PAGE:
While the potatoes simmer, melt in a small saucepan set over medium heat the remaining tablespoon of butter. Whisk in the flour and cook, whisking constantly, until light blond in color, about a minute. Whisk in the half-and-half and one cup of the chowder broth, skimmed from the top. Bring to a simmer, whisking constantly. Maintain a low simmer until ready to use, whisking occasionally.
Meanwhile, add the fish and the shellfish to the stockpot and cook, stirring gently, until the mixture returns to a simmer. Remove from the heat and stir in the lobster meat, if using.
Stir in the half-and-half mixture and return to medium heat. Bring to a simmer, stirring gently. Remove from heat, season with salt and pepper and ladle into individual bowls.
1 – The sun glinting off the surf must’ve been in my eyes, because I could’ve sworn I read “2 medium shallots.”
2 – Old Bay, it’s been a while, hasn’t it? Good to see you, buddy!
3 – Not that it makes an ocean of difference, but I used shrimp stock I prepared and froze over the winter. One of these days, I’m going to dedicate an entire article to what a stockpot yields. Don’t worry, it’ll come at a time when stock steaming away on the stovetop is a comfort.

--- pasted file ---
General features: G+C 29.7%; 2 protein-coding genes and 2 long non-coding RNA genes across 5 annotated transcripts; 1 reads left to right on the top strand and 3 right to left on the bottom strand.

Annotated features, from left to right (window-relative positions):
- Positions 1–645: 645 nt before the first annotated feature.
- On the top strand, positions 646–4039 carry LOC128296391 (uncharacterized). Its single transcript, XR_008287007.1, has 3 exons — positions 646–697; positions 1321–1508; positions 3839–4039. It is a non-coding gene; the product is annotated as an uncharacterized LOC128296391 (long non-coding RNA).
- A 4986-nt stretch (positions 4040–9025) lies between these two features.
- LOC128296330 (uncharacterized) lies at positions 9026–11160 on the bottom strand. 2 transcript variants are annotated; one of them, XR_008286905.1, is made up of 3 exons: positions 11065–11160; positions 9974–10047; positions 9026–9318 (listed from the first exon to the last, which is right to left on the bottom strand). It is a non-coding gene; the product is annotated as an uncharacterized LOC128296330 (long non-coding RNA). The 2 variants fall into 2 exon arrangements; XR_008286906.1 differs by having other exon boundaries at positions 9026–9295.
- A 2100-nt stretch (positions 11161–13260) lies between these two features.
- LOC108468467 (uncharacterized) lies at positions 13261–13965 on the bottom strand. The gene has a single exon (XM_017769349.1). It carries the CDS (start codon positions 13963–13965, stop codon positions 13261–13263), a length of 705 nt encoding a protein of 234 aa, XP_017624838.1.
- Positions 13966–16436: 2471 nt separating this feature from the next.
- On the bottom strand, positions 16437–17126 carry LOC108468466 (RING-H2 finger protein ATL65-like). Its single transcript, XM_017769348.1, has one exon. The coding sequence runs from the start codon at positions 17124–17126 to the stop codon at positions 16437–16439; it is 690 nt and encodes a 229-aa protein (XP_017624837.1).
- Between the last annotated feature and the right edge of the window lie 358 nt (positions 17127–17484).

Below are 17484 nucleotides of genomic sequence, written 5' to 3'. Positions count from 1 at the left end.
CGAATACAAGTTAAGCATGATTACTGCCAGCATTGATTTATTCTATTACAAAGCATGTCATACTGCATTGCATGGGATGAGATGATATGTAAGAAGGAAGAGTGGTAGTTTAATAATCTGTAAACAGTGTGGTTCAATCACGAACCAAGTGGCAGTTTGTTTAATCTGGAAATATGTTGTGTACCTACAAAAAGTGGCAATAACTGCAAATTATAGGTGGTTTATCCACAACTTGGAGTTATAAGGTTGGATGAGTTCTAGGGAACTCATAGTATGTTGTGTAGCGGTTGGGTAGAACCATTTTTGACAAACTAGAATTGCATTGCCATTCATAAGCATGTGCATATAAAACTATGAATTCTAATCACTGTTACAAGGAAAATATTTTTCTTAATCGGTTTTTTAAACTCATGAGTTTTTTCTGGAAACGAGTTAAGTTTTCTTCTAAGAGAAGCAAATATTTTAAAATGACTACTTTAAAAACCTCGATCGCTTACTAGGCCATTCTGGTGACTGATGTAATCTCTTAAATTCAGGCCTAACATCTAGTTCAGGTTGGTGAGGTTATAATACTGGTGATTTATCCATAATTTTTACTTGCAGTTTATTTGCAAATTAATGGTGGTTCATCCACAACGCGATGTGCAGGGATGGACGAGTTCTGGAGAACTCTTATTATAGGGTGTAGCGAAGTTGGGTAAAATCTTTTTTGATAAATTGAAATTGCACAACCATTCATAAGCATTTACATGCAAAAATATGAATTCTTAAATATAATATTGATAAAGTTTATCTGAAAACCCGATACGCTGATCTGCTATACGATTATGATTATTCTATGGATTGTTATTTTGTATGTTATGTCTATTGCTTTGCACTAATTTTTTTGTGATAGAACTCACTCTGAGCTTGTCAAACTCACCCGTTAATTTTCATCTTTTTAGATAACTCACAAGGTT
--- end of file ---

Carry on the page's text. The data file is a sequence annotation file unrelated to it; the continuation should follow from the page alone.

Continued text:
4 – As mentioned, I chose shrimp, scallops, sea bass, and lobster. Swordfish and, yes, clams are two other possible options.
5 – Oyster crackers are nice, if a bit bland. Try the hush puppies, recipe below, and you’ll be glad you did.
Corn & Lobster Hush Puppies
- 1 cup yellow cornmeal
- 1/2 cup flour
- 1/2 teaspoon baking powder
- 1/2 teaspoon baking soda
- 1/2 cup buttermilk
- 1 egg
- 2 tablespoons unsalted butter, melted
- 1/4 cup thinly-sliced scallion greens
- 1/2 cup corn kernels
- 1/2 cup lobster meat, diced small
- canola oil, for frying
- salt and freshly-ground pepper, to taste
In a medium bowl mix the cornmeal, flour, baking soda and baking powder.